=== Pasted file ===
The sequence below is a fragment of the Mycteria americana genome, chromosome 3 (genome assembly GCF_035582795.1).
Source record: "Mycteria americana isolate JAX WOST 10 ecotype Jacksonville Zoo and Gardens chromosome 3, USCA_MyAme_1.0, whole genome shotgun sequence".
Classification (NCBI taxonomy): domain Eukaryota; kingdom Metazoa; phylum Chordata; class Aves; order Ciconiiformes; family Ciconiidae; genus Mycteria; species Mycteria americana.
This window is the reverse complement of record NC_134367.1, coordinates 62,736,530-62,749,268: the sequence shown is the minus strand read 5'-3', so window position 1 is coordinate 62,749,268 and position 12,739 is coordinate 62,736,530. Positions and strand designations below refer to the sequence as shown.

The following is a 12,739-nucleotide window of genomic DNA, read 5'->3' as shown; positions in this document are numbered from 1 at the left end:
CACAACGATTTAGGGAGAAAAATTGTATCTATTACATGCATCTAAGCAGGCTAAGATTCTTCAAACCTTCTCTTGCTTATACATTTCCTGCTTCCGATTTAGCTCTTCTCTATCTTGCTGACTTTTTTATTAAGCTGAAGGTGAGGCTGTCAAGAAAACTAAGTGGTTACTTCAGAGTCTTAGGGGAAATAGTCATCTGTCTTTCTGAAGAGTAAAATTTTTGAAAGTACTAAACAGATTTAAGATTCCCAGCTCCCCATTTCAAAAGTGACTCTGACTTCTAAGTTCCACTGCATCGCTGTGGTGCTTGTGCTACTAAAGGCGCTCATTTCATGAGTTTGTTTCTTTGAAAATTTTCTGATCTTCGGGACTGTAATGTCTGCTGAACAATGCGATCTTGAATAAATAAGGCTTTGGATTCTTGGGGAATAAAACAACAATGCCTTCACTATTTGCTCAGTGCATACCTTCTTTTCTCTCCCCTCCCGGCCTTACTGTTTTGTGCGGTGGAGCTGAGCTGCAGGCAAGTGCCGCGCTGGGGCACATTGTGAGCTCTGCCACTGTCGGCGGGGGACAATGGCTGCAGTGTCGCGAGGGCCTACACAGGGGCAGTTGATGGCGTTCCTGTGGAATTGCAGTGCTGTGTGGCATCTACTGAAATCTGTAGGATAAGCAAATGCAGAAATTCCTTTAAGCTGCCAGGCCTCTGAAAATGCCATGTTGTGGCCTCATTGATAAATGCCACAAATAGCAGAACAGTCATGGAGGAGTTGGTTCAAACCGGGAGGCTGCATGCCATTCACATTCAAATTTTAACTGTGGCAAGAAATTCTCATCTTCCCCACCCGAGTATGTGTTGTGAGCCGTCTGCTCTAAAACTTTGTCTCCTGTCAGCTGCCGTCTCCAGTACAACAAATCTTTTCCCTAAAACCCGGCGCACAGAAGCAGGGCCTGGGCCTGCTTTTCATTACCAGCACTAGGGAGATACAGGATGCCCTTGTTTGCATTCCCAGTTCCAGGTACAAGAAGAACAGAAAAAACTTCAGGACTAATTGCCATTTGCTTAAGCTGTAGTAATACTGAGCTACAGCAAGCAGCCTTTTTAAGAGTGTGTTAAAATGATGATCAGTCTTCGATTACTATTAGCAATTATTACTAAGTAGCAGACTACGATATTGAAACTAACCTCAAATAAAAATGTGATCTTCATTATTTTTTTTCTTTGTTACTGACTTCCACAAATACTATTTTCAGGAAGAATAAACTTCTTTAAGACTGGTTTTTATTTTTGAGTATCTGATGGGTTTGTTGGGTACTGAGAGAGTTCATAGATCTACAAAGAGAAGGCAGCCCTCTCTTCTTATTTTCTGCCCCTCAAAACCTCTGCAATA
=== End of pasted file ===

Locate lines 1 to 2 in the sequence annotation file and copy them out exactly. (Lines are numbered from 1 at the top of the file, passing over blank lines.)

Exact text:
The sequence below is a fragment of the Mycteria americana genome, chromosome 3 (genome assembly GCF_035582795.1).
Source record: "Mycteria americana isolate JAX WOST 10 ecotype Jacksonville Zoo and Gardens chromosome 3, USCA_MyAme_1.0, whole genome shotgun sequence".